How Bone Loss Affects the Teeth

Several males and females face rising health concerns in their older age, amongst which osteoporosis and resulting tooth loss are noteworthy. Osteoporosis is a health condition in which the bones lose density, become brittle, and are prone to fractures.

The disease can adversely impact any bone in the body. However, the hip, waist, and spine bones are most commonly affected. Due to low bone mass, over 53 million people in the United States either already have osteoporosis or are at an increased risk of getting it.

Effects Of Bone Loss

Research proves there is a strong connection between bone loss in the jaw area and osteoporosis; the jaw bone anchors and supports the teeth, so when the jaw bone loses its density, there is a high chance of tooth loss, which is very common in older adults.

Many studies have proven the link between decreasing tooth mobility, i.e., loose teeth and the loss of alveolar bone. Females with osteoporosis are three times more likely to experience tooth loss than women without this health condition. Moreover, low bone density can also result in other dental problems, such as low optimal outcomes from oral surgeries, loose dentures, etc.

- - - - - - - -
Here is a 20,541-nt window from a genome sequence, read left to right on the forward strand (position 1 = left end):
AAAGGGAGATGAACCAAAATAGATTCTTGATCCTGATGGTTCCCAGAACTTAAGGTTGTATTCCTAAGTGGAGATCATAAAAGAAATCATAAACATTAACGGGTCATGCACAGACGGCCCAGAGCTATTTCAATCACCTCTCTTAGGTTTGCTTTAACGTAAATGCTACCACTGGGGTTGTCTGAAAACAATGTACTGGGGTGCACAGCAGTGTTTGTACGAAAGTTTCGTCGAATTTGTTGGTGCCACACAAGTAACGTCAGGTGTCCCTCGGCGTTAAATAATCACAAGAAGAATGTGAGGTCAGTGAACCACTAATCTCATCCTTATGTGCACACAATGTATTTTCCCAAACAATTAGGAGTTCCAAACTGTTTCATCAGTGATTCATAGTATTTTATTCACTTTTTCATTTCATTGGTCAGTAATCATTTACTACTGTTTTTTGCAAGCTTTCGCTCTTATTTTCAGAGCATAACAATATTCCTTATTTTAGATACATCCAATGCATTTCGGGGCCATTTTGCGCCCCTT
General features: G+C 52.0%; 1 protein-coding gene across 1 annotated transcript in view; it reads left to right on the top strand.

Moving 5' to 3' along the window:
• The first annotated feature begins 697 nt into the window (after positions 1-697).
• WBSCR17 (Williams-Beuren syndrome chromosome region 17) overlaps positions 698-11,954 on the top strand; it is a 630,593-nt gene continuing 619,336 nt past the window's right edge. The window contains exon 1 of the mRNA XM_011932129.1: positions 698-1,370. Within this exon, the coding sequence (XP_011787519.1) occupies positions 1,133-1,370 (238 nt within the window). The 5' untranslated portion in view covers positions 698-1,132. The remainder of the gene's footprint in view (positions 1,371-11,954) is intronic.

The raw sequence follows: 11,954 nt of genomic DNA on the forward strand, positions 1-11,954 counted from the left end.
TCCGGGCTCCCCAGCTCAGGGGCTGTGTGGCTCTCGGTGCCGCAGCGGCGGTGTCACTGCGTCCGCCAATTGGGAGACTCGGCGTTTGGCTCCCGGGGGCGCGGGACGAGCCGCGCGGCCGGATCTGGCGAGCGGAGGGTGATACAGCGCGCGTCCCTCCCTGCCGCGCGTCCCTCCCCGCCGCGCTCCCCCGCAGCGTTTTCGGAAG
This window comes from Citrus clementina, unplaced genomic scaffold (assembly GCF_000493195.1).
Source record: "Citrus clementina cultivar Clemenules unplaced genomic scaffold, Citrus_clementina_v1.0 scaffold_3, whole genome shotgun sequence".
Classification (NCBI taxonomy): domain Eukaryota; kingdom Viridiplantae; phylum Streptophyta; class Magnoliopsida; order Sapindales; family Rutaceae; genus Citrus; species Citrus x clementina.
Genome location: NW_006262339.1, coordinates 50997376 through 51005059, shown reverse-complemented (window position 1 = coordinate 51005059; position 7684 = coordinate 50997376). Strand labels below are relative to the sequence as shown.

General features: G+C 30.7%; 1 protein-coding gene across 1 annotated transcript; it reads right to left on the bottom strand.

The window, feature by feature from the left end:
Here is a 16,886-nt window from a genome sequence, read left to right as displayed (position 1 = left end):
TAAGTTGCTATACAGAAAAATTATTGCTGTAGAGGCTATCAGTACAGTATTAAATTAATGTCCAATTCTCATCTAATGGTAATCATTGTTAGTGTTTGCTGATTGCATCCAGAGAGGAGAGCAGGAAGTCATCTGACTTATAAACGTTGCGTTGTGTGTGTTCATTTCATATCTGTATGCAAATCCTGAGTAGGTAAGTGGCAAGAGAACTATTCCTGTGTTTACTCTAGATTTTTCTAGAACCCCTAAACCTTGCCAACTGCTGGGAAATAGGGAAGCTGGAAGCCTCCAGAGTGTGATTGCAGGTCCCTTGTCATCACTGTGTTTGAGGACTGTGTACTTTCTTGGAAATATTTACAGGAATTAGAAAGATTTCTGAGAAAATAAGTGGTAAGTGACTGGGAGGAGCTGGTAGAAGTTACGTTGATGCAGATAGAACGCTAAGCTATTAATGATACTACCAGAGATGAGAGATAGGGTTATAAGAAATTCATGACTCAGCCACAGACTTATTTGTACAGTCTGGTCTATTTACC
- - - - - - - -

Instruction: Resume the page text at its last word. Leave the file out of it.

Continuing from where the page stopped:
Moreover, dental problems that indicate low bone density are loose teeth, gum decay, and receding gums. Since people visit their dentists more often than doctors, dentists are more likely to help identify people with less dense bones and motivate the patients to discuss their bone health with their doctors.

Impact Of Osteoporosis Treatments On Oral Health

Even though it isn’t quite known whether treating osteoporosis has the same impact on oral health as it does on other bones, research conducted suggests that scientists are optimistic about the efforts to improve skeletal bone density and its favorable effect on dental health.

If you suffer from osteoporosis, contact consult at Cane Bay Family Dentistry to learn how you can protect your teeth.